Piracy monetization firm Rightscorp continues to lose money. Revenue over the most recent quarter has dropped significantly compared to last year and the company is still miles away from turning a profit. Instead of generating more money from alleged pirates, Rightscorp must set aside $200,000 to settle accused file-sharers it allegedly harassed.
For several years, piracy monetization firm Rightscorp has been trying to turn piracy into profit.
The company sends DMCA notices to ISPs and bundles these with settlement demands, intended for Internet subscribers who allegedly shared pirated content. If the accused subscribers pay $30, they avoid further trouble.
Rightscorp works with prominent copyright holders including music licensing group BMG and movie studio Warner Bros. However, thus far they haven’t been able to turn their scheme into a success.
Instead, the company has been turning a loss quarter after quarter, a trend that continues with its most recent financial figures published this week.
According to the latest financial report, Rightscorp generated just $146,043 in revenue during the second quarter of 2016. That’s 38% less than the $233,816 it made during the same period last year.
The costs during the same period were substantial, $671,781, meaning that Rightscorp recorded a loss of over half a million during the past three months. A significant amount, but due to reduced operating expenses it’s better than the $1,7 million loss it recorded last year.
One of Rightscorp’s problems, as previously highlighted, is that many ISPs refuse to forward their settlement requests. Some Internet providers flat-out refuse to forward Rightscorp’s notices and others, such as Comcast, remove the settlement part.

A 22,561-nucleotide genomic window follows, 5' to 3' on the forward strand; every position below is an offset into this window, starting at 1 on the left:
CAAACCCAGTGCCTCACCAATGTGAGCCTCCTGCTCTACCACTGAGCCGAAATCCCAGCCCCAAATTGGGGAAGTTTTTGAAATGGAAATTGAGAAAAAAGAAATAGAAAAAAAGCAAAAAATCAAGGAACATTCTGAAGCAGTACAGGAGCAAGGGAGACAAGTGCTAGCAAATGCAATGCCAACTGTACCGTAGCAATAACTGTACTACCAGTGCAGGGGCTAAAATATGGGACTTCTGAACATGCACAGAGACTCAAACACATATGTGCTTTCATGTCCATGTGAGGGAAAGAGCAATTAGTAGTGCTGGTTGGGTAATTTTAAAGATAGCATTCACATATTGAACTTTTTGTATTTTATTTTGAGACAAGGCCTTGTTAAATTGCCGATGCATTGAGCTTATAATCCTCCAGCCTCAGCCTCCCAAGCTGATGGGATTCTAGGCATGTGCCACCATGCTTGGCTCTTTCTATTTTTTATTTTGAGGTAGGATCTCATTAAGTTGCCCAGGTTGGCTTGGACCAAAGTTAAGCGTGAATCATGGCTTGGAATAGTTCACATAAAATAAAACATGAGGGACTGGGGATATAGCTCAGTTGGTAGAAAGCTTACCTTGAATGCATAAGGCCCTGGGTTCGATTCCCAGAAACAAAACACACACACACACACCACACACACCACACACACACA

ISPs’ refusal to forward notices is also one of the reasons that was given for the disappointing numbers for the most recent quarter.
Rightscorp recently celebrated a court success, where Cox was ordered to pay $25 million because they failed to properly respond to its DMCA notices. This prompted the anti-piracy firm to threaten every ISP in the country, but whether that will have any effect has yet to be seen.
Under U.S. law Internet providers are not required to forward DMCA notices to their subscribers, and if they choose to do so they can remove the settlement request. With this in mind, Rightscorp’s aggressive stance may actually work against them.
After losing the court case Cox has started to process Rightscorp’s notices, but whether they also forward the settlement requests is unknown.
Interestingly, the biggest settlement news of the year actually goes against Rightscorp. The company and several copyright holders, including Hollywood studio Warner Bros, previously agreed to settle a class-action lawsuit over intimidating robo-calls.
As a result, more than 2,000 accused pirates are eligible for a $100 settlement each, and according to the quarterly report Rightscorp has set aside $200,000 to cover these costs.
Ironically, that’s more than the revenue the company itself generated from settlements over the past several months.